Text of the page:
We didn’t keep books in my house. My parents didn’t read much themselves, and they definitely didn’t read to me. My literacy was fostered by the captions on coloring book pages, Sesame Street, and The Electric Company. Then I discovered the library at school. Ramona Quimby became my best friend in the years when my unbathed, scraggly self didn’t have pals. Beezus was my big sister, Mr. and Mrs. Quimby my parents. Though I never would have dreamed to indulge the sass that lay buried under my compliant surface, it was there. Every time Ramona mouthed off or struggled with her woolen stockings, I loved her. The days at school when we received our Scholastic book order forms were highlights that thrilled me; on newsprint paper was a four-page brochure of paperback books we could order. I saved up, or sometimes my dad had a little spare change, and I proudly turned in my order, anticipating the day a box of books would be delivered to the teacher and I’d have something new and wonderful: with a slick, untouched book cover that would open upon magical words and worlds, I could inhabit every wish I had ever made. Even in the seven years I taught elementary school, I kept up these book orders, bookworm-y teachers love getting new books just as much as bookworm-y kids.
I learned that our town had a portable Book Mobile, a converted bright blue school bus, it was an extension of the town’s public library and traveled to all the elementary schools in the afternoons so that kids who didn’t have transportation to the library could access its wonder. A Wrinkle in Time never had a more devoted follower. I made Mrs. Who, Mrs. Which, and Mrs. Whatsit my own fairy godmothers, Charles Wallace my brother. I imagined visiting other dimensions by tesseract. I wondered what a Bunsen burner was and how a mom could be a scientist.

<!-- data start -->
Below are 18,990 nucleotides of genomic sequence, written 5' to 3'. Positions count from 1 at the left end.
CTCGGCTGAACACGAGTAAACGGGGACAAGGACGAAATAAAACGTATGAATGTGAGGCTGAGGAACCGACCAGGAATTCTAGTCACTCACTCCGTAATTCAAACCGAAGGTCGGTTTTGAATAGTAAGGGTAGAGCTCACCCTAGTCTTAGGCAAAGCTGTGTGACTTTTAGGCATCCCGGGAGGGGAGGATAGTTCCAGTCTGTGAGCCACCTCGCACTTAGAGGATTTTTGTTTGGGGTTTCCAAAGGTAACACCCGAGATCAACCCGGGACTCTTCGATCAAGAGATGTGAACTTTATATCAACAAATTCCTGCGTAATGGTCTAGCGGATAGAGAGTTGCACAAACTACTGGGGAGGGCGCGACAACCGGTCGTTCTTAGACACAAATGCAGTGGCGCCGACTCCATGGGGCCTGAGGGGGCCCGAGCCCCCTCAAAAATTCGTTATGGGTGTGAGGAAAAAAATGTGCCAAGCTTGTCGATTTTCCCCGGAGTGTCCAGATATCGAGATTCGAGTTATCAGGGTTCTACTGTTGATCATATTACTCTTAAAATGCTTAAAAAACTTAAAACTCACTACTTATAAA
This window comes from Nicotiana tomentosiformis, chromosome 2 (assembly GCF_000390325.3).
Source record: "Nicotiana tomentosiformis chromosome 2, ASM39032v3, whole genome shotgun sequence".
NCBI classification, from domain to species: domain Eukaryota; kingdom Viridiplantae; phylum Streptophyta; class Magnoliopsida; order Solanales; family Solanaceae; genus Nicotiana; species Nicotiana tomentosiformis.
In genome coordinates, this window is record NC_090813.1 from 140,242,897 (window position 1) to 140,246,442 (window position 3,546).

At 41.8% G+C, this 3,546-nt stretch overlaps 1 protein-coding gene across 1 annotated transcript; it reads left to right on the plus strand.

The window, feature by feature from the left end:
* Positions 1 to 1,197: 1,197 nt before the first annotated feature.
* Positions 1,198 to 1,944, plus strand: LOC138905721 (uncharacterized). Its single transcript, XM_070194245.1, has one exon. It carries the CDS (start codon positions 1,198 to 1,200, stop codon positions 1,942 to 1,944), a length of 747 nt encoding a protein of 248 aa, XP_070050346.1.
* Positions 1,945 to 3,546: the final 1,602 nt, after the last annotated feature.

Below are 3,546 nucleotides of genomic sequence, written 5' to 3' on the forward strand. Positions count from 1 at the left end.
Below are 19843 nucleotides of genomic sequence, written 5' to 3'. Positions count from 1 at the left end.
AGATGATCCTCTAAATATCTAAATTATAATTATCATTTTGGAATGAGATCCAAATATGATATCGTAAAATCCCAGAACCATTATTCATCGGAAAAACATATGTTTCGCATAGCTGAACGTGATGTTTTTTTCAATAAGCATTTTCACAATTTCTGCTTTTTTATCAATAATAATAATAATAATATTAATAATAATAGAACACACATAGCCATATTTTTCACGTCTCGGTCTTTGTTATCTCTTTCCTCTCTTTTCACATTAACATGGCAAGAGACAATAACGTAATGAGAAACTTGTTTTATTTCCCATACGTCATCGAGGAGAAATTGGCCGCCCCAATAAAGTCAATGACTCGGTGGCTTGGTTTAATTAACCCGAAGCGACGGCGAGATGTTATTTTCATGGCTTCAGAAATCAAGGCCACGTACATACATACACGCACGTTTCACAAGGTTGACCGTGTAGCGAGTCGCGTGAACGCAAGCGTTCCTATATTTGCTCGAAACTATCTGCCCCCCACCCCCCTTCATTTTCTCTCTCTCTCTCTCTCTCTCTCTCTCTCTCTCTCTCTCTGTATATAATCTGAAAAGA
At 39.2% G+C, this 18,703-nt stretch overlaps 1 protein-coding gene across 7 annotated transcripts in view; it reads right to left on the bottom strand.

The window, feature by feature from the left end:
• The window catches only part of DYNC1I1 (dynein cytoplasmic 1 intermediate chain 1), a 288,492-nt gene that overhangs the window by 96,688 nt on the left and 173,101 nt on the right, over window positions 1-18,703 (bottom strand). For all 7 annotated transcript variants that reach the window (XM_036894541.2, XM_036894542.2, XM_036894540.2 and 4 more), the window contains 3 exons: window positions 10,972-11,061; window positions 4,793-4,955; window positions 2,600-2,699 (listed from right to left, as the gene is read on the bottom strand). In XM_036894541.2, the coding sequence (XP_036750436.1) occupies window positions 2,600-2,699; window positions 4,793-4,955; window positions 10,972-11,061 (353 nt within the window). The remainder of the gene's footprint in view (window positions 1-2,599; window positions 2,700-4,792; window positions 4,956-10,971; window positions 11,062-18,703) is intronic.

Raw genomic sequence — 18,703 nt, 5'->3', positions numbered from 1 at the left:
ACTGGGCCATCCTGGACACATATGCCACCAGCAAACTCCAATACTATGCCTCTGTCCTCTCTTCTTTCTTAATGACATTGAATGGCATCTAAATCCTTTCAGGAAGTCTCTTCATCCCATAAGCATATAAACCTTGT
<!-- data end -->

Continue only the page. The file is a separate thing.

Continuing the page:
I saved my pennies for the book fair and bought a graphic novel of Dracula. My maternal grandmother took me to the library when I visited her in New Mexico or, later, at their lake house in Brownwood, Texas, and I checked out Lois Lenski’s Strawberry Girl over and over. It was a summer touchstone, I only read it when visiting my grandma. My paternal grandmother had Encyclopedia Brown books in the den, and I tucked in on the bright orange mid-century linen couch and read when it got too hot to play in the west Texas sun. I wept every time that Old Dan and Little Ann perished at the end of Where the Red Fern Grows.
Once my teachers noticed my voracious appetite for books and looked at my grades in spelling, they realized I could be a contender in the Scripps spelling bee, it’s the one that you still see on television. Now I had a booklet of words to study and learn! I cloistered myself in my pretty yellow room, copying the words over and over with a pencil or recording them in the cassette player my dad had bought as an Amway tool. I carried my booklet with me everywhere, and begged people to quiz me over words.